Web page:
TAUK performs at Agave in Avon on Wednesday
Special to the Daily
No one would ever accuse TAUK of being easily defined. The four-piece Long Island-based outfit delves into a fusion of progressive rock, hip-hop and jazz that’s served them well over the past several years.
The foursome of Matt Jalbert, Charlie Dolan, Alric “A.C.” Carter and Isaac Teel have soldiered on to great success as an all-instrumental combo. The move has yielded a positive return, as the quartet have become favorites on the jam-band circuit while sharing bills with the likes of Umphrey’s McGee, Widespread Panic and Lettuce. Along the way, they’ve subsequently recorded four well-received albums.
The musicians’ love of the unorthodox has found the group being inspired by science fiction and the concept of artificial intelligence to create a two-part project that kicked off with the EP “Shapeshifter I: Construct” last year. The band followed later in 2018 with the full-length album, “Shapeshifter II: Outbreak.” For Carter, film and television were where the spark of inspiration started.
“The theme of AI commentary on where we’re going in movies like ‘Ex Machina’ and ‘Black Mirror’ were definitely inspirations that we drew on to create these songs,” he explained in a recent phone interview. “Plus, we had an opportunity to set up in this old house [in Oyster Bay] that no one has been living in for years. We put in our sound board and all our gear in there and it happened in that house, in the living room. It was a really cool experience that we were able to do all the pre-production, recording and overdubs all in the same space. The house definitely lent itself to that, being old and creepy. It just had this vibe that fed into where we were trying to go.”
Recorded in December 2017, both albums will tickle the fancy of anyone who has an affinity for the funk-flavored jazz-fusion stylings of Medeski, Martin & Wood, Soulive and Sex Mob. It’s the kind of sprawling musical approach that Carter feels is TAUK’s strength, even more so when it comes to trying to define the band.
“It’s really hard to put a genre to TAUK. I always ask people how they would describe it and I get everything from instrumental rock-fusion to prog-fusion to funk. It ranges. I’m not really sure, but that’s a good place to be,” he said.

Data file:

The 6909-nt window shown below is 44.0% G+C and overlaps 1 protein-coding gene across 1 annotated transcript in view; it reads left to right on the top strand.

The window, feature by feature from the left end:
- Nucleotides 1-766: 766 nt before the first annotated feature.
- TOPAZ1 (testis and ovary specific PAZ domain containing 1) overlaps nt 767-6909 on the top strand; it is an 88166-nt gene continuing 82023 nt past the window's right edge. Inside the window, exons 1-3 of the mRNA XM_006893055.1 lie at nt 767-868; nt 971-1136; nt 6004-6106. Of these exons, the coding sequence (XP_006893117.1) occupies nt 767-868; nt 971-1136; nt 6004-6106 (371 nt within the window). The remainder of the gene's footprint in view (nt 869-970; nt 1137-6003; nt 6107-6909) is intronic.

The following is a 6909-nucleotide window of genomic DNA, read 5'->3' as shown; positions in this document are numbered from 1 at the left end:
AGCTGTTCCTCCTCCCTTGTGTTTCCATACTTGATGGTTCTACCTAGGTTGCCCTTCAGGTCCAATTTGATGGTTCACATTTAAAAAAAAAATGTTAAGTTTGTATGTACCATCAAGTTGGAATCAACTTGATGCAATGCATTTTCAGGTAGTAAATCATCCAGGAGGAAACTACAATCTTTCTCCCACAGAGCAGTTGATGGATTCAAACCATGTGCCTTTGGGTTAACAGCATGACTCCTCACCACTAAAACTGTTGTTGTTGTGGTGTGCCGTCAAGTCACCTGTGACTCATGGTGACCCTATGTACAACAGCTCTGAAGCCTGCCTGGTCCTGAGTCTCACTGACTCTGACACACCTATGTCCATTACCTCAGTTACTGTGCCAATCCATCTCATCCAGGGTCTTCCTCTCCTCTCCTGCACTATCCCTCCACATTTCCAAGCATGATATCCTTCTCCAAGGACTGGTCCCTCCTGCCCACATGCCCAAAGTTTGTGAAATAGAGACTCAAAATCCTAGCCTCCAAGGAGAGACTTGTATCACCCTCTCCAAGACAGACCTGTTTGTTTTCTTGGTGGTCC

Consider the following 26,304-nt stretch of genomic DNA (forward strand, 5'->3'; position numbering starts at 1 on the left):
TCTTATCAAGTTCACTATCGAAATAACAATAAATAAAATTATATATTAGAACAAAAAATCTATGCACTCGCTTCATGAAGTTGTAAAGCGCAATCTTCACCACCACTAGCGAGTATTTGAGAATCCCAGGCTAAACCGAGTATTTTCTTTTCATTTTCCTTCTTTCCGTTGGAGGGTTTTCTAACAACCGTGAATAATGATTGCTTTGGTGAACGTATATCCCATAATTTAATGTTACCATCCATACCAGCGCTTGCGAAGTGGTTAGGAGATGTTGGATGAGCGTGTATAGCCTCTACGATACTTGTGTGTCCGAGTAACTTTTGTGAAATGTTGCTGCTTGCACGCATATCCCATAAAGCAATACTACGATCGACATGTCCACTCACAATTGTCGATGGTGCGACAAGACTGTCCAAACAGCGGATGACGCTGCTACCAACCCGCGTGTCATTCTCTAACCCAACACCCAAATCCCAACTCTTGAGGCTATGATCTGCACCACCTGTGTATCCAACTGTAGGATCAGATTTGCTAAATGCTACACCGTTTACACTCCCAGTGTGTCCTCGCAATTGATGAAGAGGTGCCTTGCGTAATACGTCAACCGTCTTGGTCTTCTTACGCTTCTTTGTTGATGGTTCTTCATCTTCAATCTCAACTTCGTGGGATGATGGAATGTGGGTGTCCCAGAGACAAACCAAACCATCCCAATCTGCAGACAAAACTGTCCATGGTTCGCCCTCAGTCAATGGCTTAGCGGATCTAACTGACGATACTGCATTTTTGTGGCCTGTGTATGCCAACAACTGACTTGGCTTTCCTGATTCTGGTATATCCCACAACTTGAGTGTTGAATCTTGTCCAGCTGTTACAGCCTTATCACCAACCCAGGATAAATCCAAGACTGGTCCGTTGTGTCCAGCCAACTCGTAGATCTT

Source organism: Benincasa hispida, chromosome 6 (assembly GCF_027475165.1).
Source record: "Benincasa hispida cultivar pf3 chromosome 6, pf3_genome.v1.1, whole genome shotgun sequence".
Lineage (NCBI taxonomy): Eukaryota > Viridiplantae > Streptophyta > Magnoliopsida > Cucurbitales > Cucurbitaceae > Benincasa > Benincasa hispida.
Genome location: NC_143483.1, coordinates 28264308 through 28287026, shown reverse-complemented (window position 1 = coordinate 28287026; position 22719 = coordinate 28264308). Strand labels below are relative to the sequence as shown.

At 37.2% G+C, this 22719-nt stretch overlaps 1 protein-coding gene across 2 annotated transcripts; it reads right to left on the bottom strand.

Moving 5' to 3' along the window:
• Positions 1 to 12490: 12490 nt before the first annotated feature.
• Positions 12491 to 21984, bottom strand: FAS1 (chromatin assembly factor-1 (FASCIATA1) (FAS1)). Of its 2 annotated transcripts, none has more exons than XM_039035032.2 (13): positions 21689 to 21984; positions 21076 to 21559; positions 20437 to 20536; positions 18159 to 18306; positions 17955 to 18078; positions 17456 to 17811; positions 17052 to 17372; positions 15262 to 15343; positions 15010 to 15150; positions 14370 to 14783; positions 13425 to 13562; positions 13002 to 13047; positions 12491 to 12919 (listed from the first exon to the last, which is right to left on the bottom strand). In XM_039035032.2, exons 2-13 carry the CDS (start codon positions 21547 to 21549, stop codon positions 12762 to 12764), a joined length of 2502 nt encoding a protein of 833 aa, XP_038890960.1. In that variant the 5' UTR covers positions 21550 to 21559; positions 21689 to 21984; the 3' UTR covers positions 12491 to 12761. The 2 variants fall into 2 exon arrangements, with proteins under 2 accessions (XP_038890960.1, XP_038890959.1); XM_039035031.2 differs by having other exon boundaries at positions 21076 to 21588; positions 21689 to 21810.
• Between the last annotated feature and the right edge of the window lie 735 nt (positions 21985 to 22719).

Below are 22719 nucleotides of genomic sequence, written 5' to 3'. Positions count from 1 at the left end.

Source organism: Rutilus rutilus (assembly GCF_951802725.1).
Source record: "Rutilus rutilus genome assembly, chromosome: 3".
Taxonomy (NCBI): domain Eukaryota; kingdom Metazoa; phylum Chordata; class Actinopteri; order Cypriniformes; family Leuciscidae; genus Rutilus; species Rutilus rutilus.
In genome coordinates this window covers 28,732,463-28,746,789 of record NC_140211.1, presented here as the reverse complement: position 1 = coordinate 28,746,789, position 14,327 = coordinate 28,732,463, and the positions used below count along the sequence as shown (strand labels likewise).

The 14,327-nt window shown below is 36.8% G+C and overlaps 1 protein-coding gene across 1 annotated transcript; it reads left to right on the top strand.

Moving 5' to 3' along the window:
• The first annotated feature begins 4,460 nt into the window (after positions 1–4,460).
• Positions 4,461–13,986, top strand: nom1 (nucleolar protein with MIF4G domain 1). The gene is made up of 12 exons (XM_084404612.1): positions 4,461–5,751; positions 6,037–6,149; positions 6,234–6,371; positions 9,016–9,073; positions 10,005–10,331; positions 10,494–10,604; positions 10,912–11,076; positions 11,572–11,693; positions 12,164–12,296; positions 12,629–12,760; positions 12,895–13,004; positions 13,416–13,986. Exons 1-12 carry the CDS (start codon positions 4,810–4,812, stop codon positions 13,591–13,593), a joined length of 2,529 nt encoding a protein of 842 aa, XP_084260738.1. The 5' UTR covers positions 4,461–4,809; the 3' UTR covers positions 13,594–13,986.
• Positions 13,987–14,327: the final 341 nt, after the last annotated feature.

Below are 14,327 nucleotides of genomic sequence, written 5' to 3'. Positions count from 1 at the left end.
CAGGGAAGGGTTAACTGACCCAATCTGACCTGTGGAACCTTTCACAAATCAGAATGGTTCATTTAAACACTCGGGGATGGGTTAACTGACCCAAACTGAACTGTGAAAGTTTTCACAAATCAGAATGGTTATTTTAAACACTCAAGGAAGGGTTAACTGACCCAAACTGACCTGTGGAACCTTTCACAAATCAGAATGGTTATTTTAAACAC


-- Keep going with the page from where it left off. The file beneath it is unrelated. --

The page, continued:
The roots for TAUK date back to when Carter, Jalbert and Dolan met up in middle school. What started out as jamming around in each other’s house as part of an impromptu extra-curricular activity eventually morphed into the trio graduating from playing Long Island to booking gigs at Manhattan-based venues like The Bitter End.
But Long Island’s music scene is dominated by punk acts and cover bands: Macseal is one of the bigger emerging artists from the LI punk scene. The band quickly learned they would need to venture into Brooklyn and Manhattan to build their career. Brooklyn drummer Teel was recruited later by the trio after college.
The unofficial fifth member of the band is music-industry veteran Robert Carranza, who has produced all of TAUK’s studio efforts and has worked with a broad range of artists. His contributions have been and continue to be appreciated by the members of TAUK.
“I think it says something for somebody to be as broad musically as Robert is. For him to work with Jack Johnson and then to work with Ozomatli, Mars Volta and Marilyn Manson is him working on completely different genres on the spectrum,” said Carter.
While TAUK can be musically complex, the ability to connect with an audience in a concert setting is paramount for what the quartet does and is as important for the band members as it is for people coming out to see them.
“Fans coming out to see us can expect a good time. You’ve gotta dance and have fun. We take ourselves seriously, but you can’t take yourself too seriously. You have to remember that we’re doing this because it’s what we love to do. When you’re sharing with people, it’s our music, but they own a part of it as well,” Carter said.
TAUK performs at Agave in Avon on Wednesday, Feb. 19 at 9:30 p.m. Tickets are $15 in advance and $20 on the day of the show. Visit agaveavon.com for more information.
If you go …
When: Wednesday, Feb. 19, 9:30 p.m.
Where: Agave, Avon
Cost: 15 in advance and $20 on the day of the show
More information: Visit agaveavon.com.
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